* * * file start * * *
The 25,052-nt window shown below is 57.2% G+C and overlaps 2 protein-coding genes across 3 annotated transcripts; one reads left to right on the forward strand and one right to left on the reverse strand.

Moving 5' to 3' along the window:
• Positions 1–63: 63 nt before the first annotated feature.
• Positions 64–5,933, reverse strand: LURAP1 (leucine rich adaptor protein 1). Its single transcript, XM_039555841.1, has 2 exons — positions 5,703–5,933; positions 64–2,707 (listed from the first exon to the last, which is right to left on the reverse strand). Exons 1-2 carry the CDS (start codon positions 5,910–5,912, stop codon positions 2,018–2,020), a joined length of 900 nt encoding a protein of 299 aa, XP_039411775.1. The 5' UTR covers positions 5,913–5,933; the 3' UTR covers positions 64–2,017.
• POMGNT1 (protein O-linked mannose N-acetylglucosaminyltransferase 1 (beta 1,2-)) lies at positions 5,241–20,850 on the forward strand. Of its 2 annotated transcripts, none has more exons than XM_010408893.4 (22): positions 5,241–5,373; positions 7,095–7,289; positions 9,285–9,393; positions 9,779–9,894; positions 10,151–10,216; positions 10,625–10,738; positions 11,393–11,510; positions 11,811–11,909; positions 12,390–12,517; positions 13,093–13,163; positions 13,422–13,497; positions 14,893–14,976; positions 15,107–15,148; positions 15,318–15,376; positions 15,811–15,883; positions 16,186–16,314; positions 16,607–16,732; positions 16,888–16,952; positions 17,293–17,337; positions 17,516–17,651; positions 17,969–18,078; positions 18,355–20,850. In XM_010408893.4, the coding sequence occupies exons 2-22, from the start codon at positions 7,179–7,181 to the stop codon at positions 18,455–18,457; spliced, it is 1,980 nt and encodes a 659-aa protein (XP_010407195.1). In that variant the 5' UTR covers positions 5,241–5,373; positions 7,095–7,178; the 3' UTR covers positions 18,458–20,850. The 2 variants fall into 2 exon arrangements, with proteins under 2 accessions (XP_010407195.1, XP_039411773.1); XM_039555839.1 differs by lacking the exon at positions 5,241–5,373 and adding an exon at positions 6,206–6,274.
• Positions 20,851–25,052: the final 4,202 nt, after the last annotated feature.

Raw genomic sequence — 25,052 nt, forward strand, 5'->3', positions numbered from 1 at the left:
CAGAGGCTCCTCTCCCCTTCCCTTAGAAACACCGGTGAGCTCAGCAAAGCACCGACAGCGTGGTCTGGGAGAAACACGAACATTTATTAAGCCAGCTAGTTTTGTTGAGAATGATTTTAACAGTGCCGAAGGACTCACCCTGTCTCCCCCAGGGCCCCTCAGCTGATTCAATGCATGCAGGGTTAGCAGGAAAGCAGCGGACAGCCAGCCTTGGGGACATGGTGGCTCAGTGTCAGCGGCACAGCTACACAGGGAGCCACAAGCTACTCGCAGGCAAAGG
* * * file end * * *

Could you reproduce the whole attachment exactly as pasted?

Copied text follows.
The 25,052-nt window shown below is 57.2% G+C and overlaps 2 protein-coding genes across 3 annotated transcripts; one reads left to right on the forward strand and one right to left on the reverse strand.

Moving 5' to 3' along the window:
• Positions 1–63: 63 nt before the first annotated feature.
• Positions 64–5,933, reverse strand: LURAP1 (leucine rich adaptor protein 1). Its single transcript, XM_039555841.1, has 2 exons — positions 5,703–5,933; positions 64–2,707 (listed from the first exon to the last, which is right to left on the reverse strand). Exons 1-2 carry the CDS (start codon positions 5,910–5,912, stop codon positions 2,018–2,020), a joined length of 900 nt encoding a protein of 299 aa, XP_039411775.1. The 5' UTR covers positions 5,913–5,933; the 3' UTR covers positions 64–2,017.
• POMGNT1 (protein O-linked mannose N-acetylglucosaminyltransferase 1 (beta 1,2-)) lies at positions 5,241–20,850 on the forward strand. Of its 2 annotated transcripts, none has more exons than XM_010408893.4 (22): positions 5,241–5,373; positions 7,095–7,289; positions 9,285–9,393; positions 9,779–9,894; positions 10,151–10,216; positions 10,625–10,738; positions 11,393–11,510; positions 11,811–11,909; positions 12,390–12,517; positions 13,093–13,163; positions 13,422–13,497; positions 14,893–14,976; positions 15,107–15,148; positions 15,318–15,376; positions 15,811–15,883; positions 16,186–16,314; positions 16,607–16,732; positions 16,888–16,952; positions 17,293–17,337; positions 17,516–17,651; positions 17,969–18,078; positions 18,355–20,850. In XM_010408893.4, the coding sequence occupies exons 2-22, from the start codon at positions 7,179–7,181 to the stop codon at positions 18,455–18,457; spliced, it is 1,980 nt and encodes a 659-aa protein (XP_010407195.1). In that variant the 5' UTR covers positions 5,241–5,373; positions 7,095–7,178; the 3' UTR covers positions 18,458–20,850. The 2 variants fall into 2 exon arrangements, with proteins under 2 accessions (XP_010407195.1, XP_039411773.1); XM_039555839.1 differs by lacking the exon at positions 5,241–5,373 and adding an exon at positions 6,206–6,274.
• Positions 20,851–25,052: the final 4,202 nt, after the last annotated feature.

Raw genomic sequence — 25,052 nt, forward strand, 5'->3', positions numbered from 1 at the left:
CAGAGGCTCCTCTCCCCTTCCCTTAGAAACACCGGTGAGCTCAGCAAAGCACCGACAGCGTGGTCTGGGAGAAACACGAACATTTATTAAGCCAGCTAGTTTTGTTGAGAATGATTTTAACAGTGCCGAAGGACTCACCCTGTCTCCCCCAGGGCCCCTCAGCTGATTCAATGCATGCAGGGTTAGCAGGAAAGCAGCGGACAGCCAGCCTTGGGGACATGGTGGCTCAGTGTCAGCGGCACAGCTACACAGGGAGCCACAAGCTACTCGCAGGCAAAGG